Deletions

A second type of chromosome rearrangement is a deletion, the loss of a chromosome segment (see Figure 9.5b). A chromosome with segments AB^CDEFG that undergoes a deletion of segment EF would generate the mutated chromosome AB^CDG.

A large deletion can be easily detected because the chromosome is noticeably shortened. In individuals heterozygous for deletions, the normal chromosome must loop out during the pairing of homologs in prophase I of meiosis (FIGURE 9.10) to allow the homologous regions of the two chromosomes to align and undergo synapsis. This looping out generates a structure that looks very much like that seen in individuals heterozygous for duplications.

The phenotypic consequences of a deletion depend on which genes are located in the deleted region. If the deletion includes the centromere, the chromosome will not segregate in meiosis or mitosis and will usually be lost. Many deletions are lethal in the homozygous state because all copies of any essential genes located in the deleted region are missing. Even individuals heterozygous for a deletion may have multiple defects for three reasons.

First, the heterozygous condition may produce imbalances in the amounts of gene products, similar to the imbalances produced by extra gene copies. Second, deletions may allow recessive mutations on the undeleted chromosome to be expressed (because there is no wild-type allele to mask their expression). This phenomenon is referred to as pseu-dodominance. The appearance of pseudodominance in otherwise recessive alleles is an indication that a deletion is present on one of the chromosomes. Third, some genes must be present in two copies for normal function. Such a gene is said to be haploinsufficient; loss of function mutations in haploinsufficient genes are dominant. Notch is a series of X-linked wing mutations in Drosophila that often result from chromosome deletions. Notch deletions behave as dominant mutations: when heterozygous for the Notch deletion, a fly has wings that are notched at the tips and along the edges ( FIGURE 9.11). The Notch locus is therefore haploinsufficient—a single copy of the gene is not sufficient to produce a wild-type phenotype. Females that are homozygous for a Notch deletion (or males that are hemizy-gous) die early in embryonic development. The Notch gene codes for a receptor that normally transmits signals received from outside the cell to the cell's interior and is important in fly development. The deletion acts as a recessive lethal because loss of all copies of the Notch gene prevents normal development.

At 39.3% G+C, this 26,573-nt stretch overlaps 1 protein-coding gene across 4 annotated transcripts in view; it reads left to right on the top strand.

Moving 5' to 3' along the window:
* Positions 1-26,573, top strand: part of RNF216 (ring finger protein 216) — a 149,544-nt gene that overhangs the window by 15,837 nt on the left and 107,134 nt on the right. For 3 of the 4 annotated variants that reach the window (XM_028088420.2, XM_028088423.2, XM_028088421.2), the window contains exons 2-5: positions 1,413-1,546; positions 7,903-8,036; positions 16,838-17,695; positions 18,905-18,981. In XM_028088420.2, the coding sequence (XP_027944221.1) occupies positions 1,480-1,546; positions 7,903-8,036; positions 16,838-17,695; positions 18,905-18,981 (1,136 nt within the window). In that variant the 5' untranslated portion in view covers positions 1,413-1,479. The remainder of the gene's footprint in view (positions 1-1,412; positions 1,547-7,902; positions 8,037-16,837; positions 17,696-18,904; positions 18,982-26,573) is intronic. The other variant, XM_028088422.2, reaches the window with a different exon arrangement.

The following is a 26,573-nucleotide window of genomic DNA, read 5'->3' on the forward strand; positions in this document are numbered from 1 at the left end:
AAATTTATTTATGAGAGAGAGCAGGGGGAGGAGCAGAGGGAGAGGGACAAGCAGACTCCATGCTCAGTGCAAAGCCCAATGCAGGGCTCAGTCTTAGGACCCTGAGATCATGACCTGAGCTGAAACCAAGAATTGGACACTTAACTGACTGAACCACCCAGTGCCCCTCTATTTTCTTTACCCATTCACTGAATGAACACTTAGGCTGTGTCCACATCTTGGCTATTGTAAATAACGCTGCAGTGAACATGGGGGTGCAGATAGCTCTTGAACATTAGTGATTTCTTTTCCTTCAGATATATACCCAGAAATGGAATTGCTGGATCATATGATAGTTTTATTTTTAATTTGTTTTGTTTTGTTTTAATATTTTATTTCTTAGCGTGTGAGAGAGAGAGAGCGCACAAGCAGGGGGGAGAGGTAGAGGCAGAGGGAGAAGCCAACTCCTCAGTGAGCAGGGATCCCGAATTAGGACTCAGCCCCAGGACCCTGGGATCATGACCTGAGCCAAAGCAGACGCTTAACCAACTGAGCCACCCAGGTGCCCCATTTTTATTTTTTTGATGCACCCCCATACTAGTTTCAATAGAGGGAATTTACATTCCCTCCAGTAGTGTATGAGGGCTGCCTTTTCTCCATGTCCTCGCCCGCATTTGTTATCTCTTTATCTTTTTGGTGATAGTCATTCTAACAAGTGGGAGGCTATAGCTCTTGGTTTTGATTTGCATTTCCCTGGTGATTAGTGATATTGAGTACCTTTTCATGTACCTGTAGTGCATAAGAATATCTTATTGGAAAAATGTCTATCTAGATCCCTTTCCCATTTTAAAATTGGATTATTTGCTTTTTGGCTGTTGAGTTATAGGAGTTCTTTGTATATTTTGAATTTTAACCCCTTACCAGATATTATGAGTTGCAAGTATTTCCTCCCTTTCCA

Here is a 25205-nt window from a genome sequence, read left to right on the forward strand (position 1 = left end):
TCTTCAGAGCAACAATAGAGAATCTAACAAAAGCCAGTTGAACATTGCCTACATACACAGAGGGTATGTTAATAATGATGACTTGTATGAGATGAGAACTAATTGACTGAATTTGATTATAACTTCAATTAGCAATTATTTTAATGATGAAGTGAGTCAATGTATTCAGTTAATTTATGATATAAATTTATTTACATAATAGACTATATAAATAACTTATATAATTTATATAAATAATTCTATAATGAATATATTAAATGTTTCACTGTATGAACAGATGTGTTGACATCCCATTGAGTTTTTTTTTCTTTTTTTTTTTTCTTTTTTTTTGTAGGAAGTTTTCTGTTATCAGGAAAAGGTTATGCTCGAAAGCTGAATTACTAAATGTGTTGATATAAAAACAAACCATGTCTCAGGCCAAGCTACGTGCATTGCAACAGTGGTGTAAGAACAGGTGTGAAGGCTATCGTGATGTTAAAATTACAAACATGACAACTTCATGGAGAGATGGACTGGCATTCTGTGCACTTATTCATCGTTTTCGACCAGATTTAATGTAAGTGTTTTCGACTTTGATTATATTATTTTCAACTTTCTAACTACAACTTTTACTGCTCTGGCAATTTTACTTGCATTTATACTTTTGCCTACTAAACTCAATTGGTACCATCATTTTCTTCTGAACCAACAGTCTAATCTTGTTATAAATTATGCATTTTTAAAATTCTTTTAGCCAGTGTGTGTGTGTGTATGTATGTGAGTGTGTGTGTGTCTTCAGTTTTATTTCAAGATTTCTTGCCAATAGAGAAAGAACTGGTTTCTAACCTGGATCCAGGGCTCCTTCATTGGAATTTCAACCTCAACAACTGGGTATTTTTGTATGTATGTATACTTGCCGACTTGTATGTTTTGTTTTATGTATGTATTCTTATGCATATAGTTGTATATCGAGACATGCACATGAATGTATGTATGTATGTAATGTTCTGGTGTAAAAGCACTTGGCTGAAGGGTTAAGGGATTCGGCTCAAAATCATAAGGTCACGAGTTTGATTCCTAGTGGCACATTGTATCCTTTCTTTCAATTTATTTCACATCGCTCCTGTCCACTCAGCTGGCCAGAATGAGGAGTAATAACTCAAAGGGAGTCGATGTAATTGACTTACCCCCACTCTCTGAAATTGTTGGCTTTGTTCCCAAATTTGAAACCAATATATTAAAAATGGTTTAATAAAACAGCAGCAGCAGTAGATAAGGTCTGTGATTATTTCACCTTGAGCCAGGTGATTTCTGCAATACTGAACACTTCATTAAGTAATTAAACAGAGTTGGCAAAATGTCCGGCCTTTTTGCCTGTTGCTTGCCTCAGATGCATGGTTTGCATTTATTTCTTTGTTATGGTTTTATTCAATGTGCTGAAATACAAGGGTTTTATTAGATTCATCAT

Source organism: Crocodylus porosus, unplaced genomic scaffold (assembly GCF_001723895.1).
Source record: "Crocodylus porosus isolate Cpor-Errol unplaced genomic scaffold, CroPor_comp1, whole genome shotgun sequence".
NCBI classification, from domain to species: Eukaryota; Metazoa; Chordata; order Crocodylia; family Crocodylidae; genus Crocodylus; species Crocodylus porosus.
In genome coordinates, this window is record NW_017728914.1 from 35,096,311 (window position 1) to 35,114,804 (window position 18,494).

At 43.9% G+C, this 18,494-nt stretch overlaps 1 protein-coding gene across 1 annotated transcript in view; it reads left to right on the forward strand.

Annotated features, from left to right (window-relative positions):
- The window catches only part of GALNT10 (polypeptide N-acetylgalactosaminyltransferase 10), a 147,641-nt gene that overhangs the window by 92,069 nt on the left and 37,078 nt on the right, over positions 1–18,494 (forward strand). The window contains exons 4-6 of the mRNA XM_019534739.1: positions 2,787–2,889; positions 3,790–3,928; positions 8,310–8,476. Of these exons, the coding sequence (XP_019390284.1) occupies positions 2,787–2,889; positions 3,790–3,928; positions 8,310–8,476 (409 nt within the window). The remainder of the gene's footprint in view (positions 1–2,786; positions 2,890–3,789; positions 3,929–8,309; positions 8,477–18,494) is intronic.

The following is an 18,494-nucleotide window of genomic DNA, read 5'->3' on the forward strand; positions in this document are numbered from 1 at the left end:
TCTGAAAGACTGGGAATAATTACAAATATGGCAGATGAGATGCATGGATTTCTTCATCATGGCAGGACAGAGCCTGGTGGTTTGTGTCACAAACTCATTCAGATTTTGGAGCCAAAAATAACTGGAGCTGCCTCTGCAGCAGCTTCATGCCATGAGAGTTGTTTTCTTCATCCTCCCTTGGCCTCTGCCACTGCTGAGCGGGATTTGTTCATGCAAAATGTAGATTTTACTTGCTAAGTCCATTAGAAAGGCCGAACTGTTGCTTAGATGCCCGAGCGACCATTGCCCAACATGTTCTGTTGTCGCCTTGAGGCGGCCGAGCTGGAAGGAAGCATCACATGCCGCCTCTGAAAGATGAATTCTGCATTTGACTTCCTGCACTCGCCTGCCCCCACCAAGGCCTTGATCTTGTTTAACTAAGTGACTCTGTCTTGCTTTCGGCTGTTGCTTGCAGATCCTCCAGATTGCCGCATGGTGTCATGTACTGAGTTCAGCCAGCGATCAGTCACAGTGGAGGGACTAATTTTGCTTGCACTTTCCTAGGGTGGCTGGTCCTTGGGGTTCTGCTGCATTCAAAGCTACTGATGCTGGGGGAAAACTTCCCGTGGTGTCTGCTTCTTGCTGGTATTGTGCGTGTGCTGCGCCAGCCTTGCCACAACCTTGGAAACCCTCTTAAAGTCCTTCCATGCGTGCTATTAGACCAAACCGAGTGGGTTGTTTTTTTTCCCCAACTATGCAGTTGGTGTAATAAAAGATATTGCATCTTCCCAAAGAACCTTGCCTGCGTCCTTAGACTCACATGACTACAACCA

In humans, a deletion on the short arm of chromosome 5 is responsible for cri-du-chat syndrome. The name

Wild-type chromosome

Gene expression

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